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Despite the focus on “Team Iron Man” and “Team Cap,” Captain America: Civil War revolves around the same character as the previous Cap movie: Bucky Barnes, A.K.A. the Winter Soldier. Since the character was revived and reinvented in Marvel’s comic book line in 2005 by Ed Brubaker and Steve Epting, he has struggled to find his place in both the comic book and movie universes — but those journeys have gone in very different directions. Spoilers for Captain America: Civil War follow.
At the end of the big screen Civil War, Bucky voluntarily submits to being returned to stasis until such a point where he can be freed from HYDRA’s brainwashing — a moment that’s bittersweet for fans who’ve held out hope that he had turned a corner in his status as living weapon at the end of Captain America: The Winter Soldier, undoubtedly, but also one that’s dramatically different from what happened to the character following his reawakening in Marvel’s comic book mythology.
For the comic book Bucky, the problem wasn’t getting over his brainwashing — Captain America helped with that, thanks to a Cosmic Cube (The powerful Macguffin movie audiences might remember from the first Captain America movie) — but what a former Winter Soldier does for an encore.
In 2006’s Captain America Vol. 5 No. 21, less than a year after his re-introduction, he allied himself with a Nick Fury who’d abandoned SHIELD in an attempt to rebalance the scales after his work as an enemy agent, but that status quo was short-lived — by 2007’s Captain America Vol. 5 No. 34, he had received a surprising promotion, becoming the new Captain America in the wake of Steve Rogers’ apparent death.
Bucky was a different type of Captain America than his former partner — for one thing, he carried (and used) a gun — but his desire to live up to the legacy he’d inherited fueled stories for a number of years, with the concept successful enough to keep him in the outfit even after Steve Rogers was returned to life, and with the character appearing as Captain America in a number of different series including New Avengers and the “event” titles Secret Invasion, Siege and Fear Itself.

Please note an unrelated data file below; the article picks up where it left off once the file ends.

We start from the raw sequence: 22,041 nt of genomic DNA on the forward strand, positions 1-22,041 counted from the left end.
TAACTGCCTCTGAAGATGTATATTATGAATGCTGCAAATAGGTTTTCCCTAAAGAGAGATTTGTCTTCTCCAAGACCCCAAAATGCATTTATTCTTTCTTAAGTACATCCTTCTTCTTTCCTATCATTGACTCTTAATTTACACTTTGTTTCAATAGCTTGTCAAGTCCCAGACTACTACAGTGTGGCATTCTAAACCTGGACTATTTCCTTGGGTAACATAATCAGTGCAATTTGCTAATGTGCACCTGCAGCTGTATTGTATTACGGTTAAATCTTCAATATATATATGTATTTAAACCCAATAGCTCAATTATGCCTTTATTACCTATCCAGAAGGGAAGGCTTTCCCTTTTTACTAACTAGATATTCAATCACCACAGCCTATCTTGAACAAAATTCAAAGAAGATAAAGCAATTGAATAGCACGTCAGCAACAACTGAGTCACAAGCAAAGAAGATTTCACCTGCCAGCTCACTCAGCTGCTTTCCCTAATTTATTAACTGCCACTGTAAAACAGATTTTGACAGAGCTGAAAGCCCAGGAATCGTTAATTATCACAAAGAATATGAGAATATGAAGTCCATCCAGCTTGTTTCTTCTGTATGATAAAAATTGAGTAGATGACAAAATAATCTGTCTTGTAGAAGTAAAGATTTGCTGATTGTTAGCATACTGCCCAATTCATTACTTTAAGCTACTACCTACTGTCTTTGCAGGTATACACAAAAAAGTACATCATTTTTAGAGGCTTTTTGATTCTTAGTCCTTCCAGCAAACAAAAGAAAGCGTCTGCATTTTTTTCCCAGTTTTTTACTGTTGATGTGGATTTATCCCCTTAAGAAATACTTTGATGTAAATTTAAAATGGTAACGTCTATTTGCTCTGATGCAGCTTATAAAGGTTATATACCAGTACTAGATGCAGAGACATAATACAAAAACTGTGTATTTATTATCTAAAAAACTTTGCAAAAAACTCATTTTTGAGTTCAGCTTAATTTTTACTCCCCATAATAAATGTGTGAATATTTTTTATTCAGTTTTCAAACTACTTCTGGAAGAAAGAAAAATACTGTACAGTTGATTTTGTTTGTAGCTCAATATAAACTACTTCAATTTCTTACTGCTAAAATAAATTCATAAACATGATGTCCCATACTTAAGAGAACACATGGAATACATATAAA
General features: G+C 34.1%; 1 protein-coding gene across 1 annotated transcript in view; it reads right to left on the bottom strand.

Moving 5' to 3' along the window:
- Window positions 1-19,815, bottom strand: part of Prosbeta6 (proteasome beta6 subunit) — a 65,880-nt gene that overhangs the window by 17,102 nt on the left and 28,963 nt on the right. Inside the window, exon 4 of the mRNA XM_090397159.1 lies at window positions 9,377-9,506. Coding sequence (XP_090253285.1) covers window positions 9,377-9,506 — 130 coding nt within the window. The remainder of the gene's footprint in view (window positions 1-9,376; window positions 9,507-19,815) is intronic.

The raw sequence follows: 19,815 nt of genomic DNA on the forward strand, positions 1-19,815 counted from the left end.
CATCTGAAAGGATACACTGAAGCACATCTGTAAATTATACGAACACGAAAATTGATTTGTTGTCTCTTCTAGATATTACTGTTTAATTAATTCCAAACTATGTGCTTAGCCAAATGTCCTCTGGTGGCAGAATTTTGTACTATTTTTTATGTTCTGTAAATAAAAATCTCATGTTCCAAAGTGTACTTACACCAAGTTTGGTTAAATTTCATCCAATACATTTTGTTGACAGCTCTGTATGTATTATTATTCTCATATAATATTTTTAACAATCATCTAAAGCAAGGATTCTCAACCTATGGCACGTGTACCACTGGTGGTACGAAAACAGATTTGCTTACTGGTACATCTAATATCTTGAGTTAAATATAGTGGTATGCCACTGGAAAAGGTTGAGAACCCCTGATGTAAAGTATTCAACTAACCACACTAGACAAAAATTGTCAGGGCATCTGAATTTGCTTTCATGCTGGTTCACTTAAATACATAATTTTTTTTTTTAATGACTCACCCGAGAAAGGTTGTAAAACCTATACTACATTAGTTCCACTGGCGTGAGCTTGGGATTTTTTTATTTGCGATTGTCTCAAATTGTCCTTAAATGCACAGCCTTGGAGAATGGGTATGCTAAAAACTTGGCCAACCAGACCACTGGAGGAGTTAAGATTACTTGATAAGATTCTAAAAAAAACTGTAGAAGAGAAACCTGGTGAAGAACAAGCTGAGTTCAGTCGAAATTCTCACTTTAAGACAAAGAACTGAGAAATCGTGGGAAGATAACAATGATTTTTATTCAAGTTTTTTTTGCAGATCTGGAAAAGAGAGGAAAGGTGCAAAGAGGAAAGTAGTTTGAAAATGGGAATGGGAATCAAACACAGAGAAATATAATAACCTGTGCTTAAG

It was Fear Itself that ended Bucky’s era as Cap; in the third issue of the 2011 series, he was seemingly killed by the daughter of the Red Skull, but a later issue — the curiously numbered Fear Itself No. 7.1 — would reveal that he had escaped that fate, and gone underground to reclaim his identity as the Winter Soldier with a brand new mission: trying to solve problems and undo damage he’d created while brainwashed, which he could do in his own series: The Winter Soldier ran 19 issues from 2012 through 2013.
Thanks to the 8th issue of the 2014 event series Original Sin, Bucky earned his most out-there mission yet: safeguarding the Earth from any and all extra-terrestrial threats. That mission ran for 11 issues of the wonderfully surreal Bucky Barnes: The Winter Soldier series, which purposefully played with the limitations and tropes of the superhero genre; Bucky fell in love with an alien queen named Ventolin and decided to attempt to renounce violence after preventing the destruction of a planet Mer-Z-Bow. Writer Ales Kot was as playful as artist Marco Rudy in the approach to this short-lived psychedelic series, and the result is amazing.
However, all good things come to an end — even alien romances. Bucky returned to Earth in this February’s Avengers Standoff: Welcome to Pleasant Hill No. 1, having been warned of a potential catastrophic event. With the assistance of Captains America — both the most recent incarnation, Sam Wilson, and the original, Steve Rogers — that was averted, but in its aftermath, Bucky ended up leading the latest incarnation of the Thunderbolts, a team of supervillains trying to go good. (Thunderbolts Vol. 3 No. 1 was released this week, to coincide with the release of Captain America: Civil War.)
What’s interesting to see throughout Bucky’s entire comic book career post-revival is that, even though he escaped going back on ice because of his programming, he’s nonetheless just as trapped by the need to redeem himself, over and over again.
Even when the character seems to evolve beyond his past as a killer, as in the Bucky Barnes: The Winter Soldier series, publishing demands will bring him back so that he can anchor the redemptive arc of a new Thunderbolts series. True, the comic book Bucky is still running around his version of the Marvel Universe — but is he really any better off than his movie counterpart?
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